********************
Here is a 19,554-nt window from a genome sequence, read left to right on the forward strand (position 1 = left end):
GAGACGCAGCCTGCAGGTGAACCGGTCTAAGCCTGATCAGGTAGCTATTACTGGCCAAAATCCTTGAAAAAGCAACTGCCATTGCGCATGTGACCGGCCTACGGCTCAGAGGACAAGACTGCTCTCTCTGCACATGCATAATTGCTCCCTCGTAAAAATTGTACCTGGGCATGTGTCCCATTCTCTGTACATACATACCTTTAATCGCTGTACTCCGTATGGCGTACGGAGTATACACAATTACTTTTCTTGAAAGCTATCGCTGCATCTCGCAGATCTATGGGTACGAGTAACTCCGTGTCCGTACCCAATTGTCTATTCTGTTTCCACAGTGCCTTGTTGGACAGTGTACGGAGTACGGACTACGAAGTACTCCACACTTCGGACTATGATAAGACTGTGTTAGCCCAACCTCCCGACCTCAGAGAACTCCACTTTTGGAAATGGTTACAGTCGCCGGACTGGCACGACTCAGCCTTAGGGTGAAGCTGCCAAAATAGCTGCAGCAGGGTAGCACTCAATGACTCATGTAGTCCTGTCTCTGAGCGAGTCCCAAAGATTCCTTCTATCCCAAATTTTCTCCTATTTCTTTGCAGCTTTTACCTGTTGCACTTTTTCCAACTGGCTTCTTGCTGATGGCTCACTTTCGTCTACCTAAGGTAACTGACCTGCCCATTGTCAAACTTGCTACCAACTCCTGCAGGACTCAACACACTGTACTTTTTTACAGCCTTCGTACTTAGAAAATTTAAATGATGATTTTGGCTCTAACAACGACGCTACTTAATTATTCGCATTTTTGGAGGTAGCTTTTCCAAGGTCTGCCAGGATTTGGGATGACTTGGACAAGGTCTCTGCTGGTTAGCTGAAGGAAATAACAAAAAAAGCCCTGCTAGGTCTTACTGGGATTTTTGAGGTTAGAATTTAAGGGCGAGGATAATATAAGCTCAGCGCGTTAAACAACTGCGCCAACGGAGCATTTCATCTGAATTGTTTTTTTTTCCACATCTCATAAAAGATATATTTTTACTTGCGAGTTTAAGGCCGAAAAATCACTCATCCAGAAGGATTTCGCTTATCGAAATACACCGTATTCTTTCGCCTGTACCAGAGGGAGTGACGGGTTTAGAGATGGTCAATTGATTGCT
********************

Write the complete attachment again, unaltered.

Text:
Here is a 19,554-nt window from a genome sequence, read left to right on the forward strand (position 1 = left end):
GAGACGCAGCCTGCAGGTGAACCGGTCTAAGCCTGATCAGGTAGCTATTACTGGCCAAAATCCTTGAAAAAGCAACTGCCATTGCGCATGTGACCGGCCTACGGCTCAGAGGACAAGACTGCTCTCTCTGCACATGCATAATTGCTCCCTCGTAAAAATTGTACCTGGGCATGTGTCCCATTCTCTGTACATACATACCTTTAATCGCTGTACTCCGTATGGCGTACGGAGTATACACAATTACTTTTCTTGAAAGCTATCGCTGCATCTCGCAGATCTATGGGTACGAGTAACTCCGTGTCCGTACCCAATTGTCTATTCTGTTTCCACAGTGCCTTGTTGGACAGTGTACGGAGTACGGACTACGAAGTACTCCACACTTCGGACTATGATAAGACTGTGTTAGCCCAACCTCCCGACCTCAGAGAACTCCACTTTTGGAAATGGTTACAGTCGCCGGACTGGCACGACTCAGCCTTAGGGTGAAGCTGCCAAAATAGCTGCAGCAGGGTAGCACTCAATGACTCATGTAGTCCTGTCTCTGAGCGAGTCCCAAAGATTCCTTCTATCCCAAATTTTCTCCTATTTCTTTGCAGCTTTTACCTGTTGCACTTTTTCCAACTGGCTTCTTGCTGATGGCTCACTTTCGTCTACCTAAGGTAACTGACCTGCCCATTGTCAAACTTGCTACCAACTCCTGCAGGACTCAACACACTGTACTTTTTTACAGCCTTCGTACTTAGAAAATTTAAATGATGATTTTGGCTCTAACAACGACGCTACTTAATTATTCGCATTTTTGGAGGTAGCTTTTCCAAGGTCTGCCAGGATTTGGGATGACTTGGACAAGGTCTCTGCTGGTTAGCTGAAGGAAATAACAAAAAAAGCCCTGCTAGGTCTTACTGGGATTTTTGAGGTTAGAATTTAAGGGCGAGGATAATATAAGCTCAGCGCGTTAAACAACTGCGCCAACGGAGCATTTCATCTGAATTGTTTTTTTTTCCACATCTCATAAAAGATATATTTTTACTTGCGAGTTTAAGGCCGAAAAATCACTCATCCAGAAGGATTTCGCTTATCGAAATACACCGTATTCTTTCGCCTGTACCAGAGGGAGTGACGGGTTTAGAGATGGTCAATTGATTGCT